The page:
Contributor: Amanda A. Farahany
Company: Barrett and Farahany, LLP
Title: Managing Partner at Barrett and Farahany, LLP
It may seem harmless at first. A coworker mentions what they heard about another employee sleeping with a supervisor or an executive to get a job, raise or promotion. You share it with someone else — maybe even just one person you trust — as do they, and the rumor spreads until eventually it becomes “common knowledge” in the office that such an event may have taken place.
But did it? And what’s the effect on the employee who’s the subject of the rumors or gossip?
The impact can be significant, even if you never see the extent of it. Female employees have long found themselves the target of sexual and other forms of harassment as a result of the workplace rumor mill. In fact, the environment may become so toxic that she feels she has no choice but to quit. She might be denied a promotion that she earned based on merit, or fired in retaliation for reporting harassment to human resources.
These types of incidents harm reputations, stall or halt careers and have real-world effects. A family’s finances can take a negative turn due to job loss or denial of a better-paying position. Engaging the legal system to clear her name or obtain justice for harm she has suffered can be a lengthy process that is financially and emotionally intensive. Often a woman’s spouse and children are affected by what’s happening to their wife and mother, and their well-being is impacted by hers.
Legal Implications of Workplace Gossip
Courts tend to favor employers over employees when it comes to claims of sexual harassment and discrimination. And often judges don’t find that rumors or gossip in the workplace rise to a level that warrants legal remedy.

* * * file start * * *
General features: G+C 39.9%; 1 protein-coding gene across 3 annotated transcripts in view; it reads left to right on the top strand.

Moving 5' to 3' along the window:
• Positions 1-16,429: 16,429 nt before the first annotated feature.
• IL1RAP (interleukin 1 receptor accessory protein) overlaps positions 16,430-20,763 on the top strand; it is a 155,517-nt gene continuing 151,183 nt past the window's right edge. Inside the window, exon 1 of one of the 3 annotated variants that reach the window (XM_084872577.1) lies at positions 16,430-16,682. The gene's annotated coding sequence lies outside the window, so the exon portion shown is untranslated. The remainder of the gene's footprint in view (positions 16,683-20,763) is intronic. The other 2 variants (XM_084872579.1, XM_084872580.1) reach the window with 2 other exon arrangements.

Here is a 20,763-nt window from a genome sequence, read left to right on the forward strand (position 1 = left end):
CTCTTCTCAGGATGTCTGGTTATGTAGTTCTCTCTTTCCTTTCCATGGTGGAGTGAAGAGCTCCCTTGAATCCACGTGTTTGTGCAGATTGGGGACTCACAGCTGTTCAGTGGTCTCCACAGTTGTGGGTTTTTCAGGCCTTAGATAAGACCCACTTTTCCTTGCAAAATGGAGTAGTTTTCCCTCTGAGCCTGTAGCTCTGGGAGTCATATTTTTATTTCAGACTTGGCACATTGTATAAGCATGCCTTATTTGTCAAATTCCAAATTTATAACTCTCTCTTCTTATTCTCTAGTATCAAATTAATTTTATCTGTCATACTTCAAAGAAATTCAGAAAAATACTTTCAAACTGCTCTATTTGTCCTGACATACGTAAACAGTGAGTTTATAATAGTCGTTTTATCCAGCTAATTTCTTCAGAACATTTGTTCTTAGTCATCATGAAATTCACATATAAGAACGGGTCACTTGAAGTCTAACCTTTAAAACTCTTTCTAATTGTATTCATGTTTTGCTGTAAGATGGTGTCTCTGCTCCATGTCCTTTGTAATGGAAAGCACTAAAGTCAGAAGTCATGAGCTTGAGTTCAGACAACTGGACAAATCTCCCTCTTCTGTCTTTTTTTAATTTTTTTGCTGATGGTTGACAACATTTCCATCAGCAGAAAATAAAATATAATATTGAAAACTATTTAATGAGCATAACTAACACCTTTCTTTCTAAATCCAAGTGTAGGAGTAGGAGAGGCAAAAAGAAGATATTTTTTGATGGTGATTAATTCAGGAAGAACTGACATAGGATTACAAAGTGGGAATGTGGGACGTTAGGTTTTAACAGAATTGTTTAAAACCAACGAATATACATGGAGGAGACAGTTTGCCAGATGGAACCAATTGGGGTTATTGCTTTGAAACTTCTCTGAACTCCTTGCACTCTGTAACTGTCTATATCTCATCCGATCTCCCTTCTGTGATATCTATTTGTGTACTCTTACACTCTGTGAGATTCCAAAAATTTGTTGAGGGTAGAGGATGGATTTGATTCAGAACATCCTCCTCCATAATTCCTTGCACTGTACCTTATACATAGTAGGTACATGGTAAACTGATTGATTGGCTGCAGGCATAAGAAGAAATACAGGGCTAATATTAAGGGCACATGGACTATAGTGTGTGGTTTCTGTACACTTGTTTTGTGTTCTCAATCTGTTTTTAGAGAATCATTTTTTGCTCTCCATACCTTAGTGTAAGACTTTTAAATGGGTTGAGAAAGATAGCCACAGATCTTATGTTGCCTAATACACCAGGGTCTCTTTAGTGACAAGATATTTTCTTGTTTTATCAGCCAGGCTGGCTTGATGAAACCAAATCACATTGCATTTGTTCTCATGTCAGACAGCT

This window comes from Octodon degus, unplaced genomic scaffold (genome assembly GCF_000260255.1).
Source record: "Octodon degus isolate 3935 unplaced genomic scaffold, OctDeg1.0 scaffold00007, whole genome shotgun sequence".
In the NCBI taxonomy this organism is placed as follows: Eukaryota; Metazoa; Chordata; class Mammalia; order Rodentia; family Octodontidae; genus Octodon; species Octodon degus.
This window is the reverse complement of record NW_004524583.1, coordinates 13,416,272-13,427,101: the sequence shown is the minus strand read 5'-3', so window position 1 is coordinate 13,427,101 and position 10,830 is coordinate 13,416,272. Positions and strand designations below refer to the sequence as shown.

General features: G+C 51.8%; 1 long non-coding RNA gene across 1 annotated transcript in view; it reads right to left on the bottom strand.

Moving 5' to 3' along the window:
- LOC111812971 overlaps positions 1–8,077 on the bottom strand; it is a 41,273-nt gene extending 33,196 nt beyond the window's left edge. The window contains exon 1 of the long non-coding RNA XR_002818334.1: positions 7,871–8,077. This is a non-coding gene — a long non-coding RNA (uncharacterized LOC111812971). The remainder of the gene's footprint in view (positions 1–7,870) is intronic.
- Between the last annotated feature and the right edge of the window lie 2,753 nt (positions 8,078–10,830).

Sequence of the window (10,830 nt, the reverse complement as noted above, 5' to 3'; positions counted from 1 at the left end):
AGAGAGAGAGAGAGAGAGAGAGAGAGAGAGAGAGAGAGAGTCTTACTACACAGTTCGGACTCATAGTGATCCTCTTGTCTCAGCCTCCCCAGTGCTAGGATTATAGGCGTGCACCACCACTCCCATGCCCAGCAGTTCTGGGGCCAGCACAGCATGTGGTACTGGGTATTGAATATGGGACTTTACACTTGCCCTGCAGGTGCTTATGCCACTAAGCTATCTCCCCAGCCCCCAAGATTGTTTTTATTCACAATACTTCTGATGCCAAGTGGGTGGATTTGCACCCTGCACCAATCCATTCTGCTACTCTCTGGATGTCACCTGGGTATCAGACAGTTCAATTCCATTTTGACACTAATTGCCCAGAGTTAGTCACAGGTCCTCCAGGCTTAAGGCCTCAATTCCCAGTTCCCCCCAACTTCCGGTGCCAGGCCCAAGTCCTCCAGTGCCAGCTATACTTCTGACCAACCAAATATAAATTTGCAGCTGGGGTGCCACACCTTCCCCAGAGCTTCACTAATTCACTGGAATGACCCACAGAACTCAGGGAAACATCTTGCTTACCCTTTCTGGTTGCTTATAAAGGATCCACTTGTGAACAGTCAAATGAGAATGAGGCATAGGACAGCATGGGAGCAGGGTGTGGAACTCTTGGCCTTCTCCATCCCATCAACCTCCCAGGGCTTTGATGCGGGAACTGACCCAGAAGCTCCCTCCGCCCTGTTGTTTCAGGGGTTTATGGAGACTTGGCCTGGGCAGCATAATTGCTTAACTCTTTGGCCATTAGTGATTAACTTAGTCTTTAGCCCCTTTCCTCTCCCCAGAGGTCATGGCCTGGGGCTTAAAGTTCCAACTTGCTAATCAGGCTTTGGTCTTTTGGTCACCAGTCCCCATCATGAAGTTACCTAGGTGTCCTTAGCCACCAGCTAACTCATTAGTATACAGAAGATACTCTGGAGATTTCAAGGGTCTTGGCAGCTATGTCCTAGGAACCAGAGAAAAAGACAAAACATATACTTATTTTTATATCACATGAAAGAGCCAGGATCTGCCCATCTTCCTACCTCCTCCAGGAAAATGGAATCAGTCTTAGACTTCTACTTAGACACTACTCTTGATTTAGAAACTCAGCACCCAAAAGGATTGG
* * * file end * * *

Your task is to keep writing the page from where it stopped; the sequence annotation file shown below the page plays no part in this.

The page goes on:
A decision from the Fourth Circuit Court of Appeals earlier this year stands out against this bleak historical backdrop, however. After being dismissed by three lower courts, the Fourth Circuit reversed the dismissal of Parker v. Reema Consulting Services, Inc. and found that the defendant (the employer) could be held liable for workplace gossip of a sexually discriminatory nature under Title VII of the Civil Rights Act.
In its decision, the court stated, “…the central question presented is whether a false rumor that a female employee slept with her male boss to obtain promotion can ever give rise to her employer’s liability under Title VII for discrimination ‘because of sex.’ We conclude that the allegations of the employee’s complaint in this case, where the employer is charged with participating in the circulation of the rumor and acting on it by sanctioning the employee, do implicate such liability.”
With this precedent now on the books, time will tell how it may shape future decisions about workplace rumors, their impact and the employee victim’s ability to find justice in the legal system.
What You Can Do
You may think, I’m one person. What can I do?
Be part of the solution rather than the problem. Don’t take part in gossip. If you are aware of sexually harassing or discriminatory gossip, report it. Let those who are trained to investigate (HR, attorneys, investigators, etc.) do their jobs. If you’re called on to relay what you witnessed or heard, be clear about what is fact, what is rumor and what is opinion to the best of your knowledge.
Keep in mind that there are real people, with real feelings, who suffer real consequences as a result of whispered rumors. And if you find yourself a target of discrimination or sexual harassment as a result of false statements or workplace gossip, consult with an employment law attorney who can offer advice about legal remedies that may be available to you.